Our Truma water heater failed on electric back in mid June, two days into our 2018/19 euro tour! Being electro technically savvy (qualified) I determined that both of the electric elements were dead. On-line research showed that you could replace them yourself, but a good workshop was essential in which to make the repairs. I also considered flying a new Truma heater out to Sweden so that I could just swap them over. But that was seriously expensive.
So we persevered for nine months with only gas water heating. Now normally that would be ok as we do have big 22 kg LPG/GPL tanks, but for the next four months we would be in Scandinavia where filling stations are less frequent, with none at all in Finland. We managed our gas usage for Bron’s showers only, and later when the hot Spanish winter arrived we bought simple electric fan heaters for €14 each, one in the lounge and another for the bedroom.
Meanwhile I had been in touch with the Truma help desk in Burton upon Trent in Derbyshire, who confirmed my diagnosis. Fortunately for us, Truma have only about four service centres worldwide, of which one is the aforementioned. There are of course service companies elsewhere, but only about four actual Truma service centres. Months ago when we knew what we were doing this year, I booked in for replacement elements.
Today was the big day, we had arrived last Thursday and stayed nearby at the Caravan Club’s site in the centre of Uttoxeter race course. Truma have a huge UK distribution warehouse and customer service centre here. They said they could remove the heater and repair and refit in about four hours, during which they would water and feed us in their TV lounge. Their quote was £300/$600 parts plus about 4 hours labour.
We duly turned up at 0830, removed about 500 kg of clothes from under the bed where our Truma is located, and I dismantled the custom fitted cabinetry I had built under the bed. Then we went to Derby for the day, great city centre shopping there.
They called a couple of hours later and said the heater was seriously damaged by frost. It was kaput!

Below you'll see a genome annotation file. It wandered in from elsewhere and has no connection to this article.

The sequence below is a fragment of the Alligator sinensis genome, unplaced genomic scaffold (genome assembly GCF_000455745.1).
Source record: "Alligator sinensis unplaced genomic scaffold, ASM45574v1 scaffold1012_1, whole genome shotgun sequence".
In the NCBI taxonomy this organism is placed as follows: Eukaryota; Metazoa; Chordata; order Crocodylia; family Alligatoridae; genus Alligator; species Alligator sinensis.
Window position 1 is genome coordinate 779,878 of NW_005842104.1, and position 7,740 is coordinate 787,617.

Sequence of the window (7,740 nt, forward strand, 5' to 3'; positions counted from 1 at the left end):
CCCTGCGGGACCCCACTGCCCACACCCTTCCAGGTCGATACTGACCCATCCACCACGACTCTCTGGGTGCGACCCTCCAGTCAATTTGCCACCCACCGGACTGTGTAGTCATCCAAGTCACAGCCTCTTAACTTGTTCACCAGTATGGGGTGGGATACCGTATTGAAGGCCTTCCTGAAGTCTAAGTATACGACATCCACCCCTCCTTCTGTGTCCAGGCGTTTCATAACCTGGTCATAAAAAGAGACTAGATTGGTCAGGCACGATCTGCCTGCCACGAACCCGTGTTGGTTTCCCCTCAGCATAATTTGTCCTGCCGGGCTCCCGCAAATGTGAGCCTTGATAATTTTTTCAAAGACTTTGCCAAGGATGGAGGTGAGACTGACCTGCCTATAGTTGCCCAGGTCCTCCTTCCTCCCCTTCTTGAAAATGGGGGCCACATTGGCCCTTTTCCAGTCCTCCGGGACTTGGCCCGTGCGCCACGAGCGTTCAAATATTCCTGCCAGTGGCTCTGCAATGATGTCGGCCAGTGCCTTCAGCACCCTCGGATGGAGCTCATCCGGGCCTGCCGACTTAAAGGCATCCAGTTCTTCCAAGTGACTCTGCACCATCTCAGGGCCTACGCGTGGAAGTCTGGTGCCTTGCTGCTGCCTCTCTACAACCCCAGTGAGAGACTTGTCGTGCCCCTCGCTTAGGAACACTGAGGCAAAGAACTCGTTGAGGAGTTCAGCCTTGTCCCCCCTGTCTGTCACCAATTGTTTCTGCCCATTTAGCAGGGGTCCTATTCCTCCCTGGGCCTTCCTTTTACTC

A new Combi 6000 watt model, the biggest model, needed because of our size, retails for £2600/$5200 plus labour, I knew this but was not expecting it.
But there is a problem, the new generation model has an LCD keypad, while our older model has mechanical switches. The new LCD panel needs a 12 volt supply, and creating that will take a lot of work. I offered to do that as I know it can be done really easily, but no they don’t have insurance for me to do that. While I understand this insurance business, I also see it as the great British cop out for not doing anything different. Sorry to my Brit friends, but we have heard that excuse so many times in the past three years. In this instance I would be inside my van doing whatever damage at whatever risk I wished to take, not their worry.
Anyway, Tony the technician was very very nice and he had a better solution. He had a fully warranted and serviced Combi 2000 watt trade-in heater, which can be converted to a Combi 6000 watt model by changing the internal circuit board and loom from ours to this heater, hence converting it to the same as our original. After some discussion to clarify all that we went ahead.
The job was completed about 3 pm and we returned to the Workshop. Wow what a difference. The new heater was much much better than it had been.
Tony then spent half an hour demonstrating how to use it, which confirmed we were doing it correctly, and demonstrating that the new heater worked correctly. Then he showed us our old heater, and how he had removed the electric control board and fitted it to the new one. It seems that a Combi 2000 watt and Combi 6000 watt heater are physically the same, but the lesser model is electronically limited.
So what had happened. Frost is a major issue for motorhomes in winter, and he said the damage to ours was the worst he had seen in his six years at Truma. What I don’t quite understand is that the heater and plumbing are all inside the vehicle, and in our case all external connecting plumbing is insulated, as are the water tanks, with a winterising kit? However frost damage does still happen.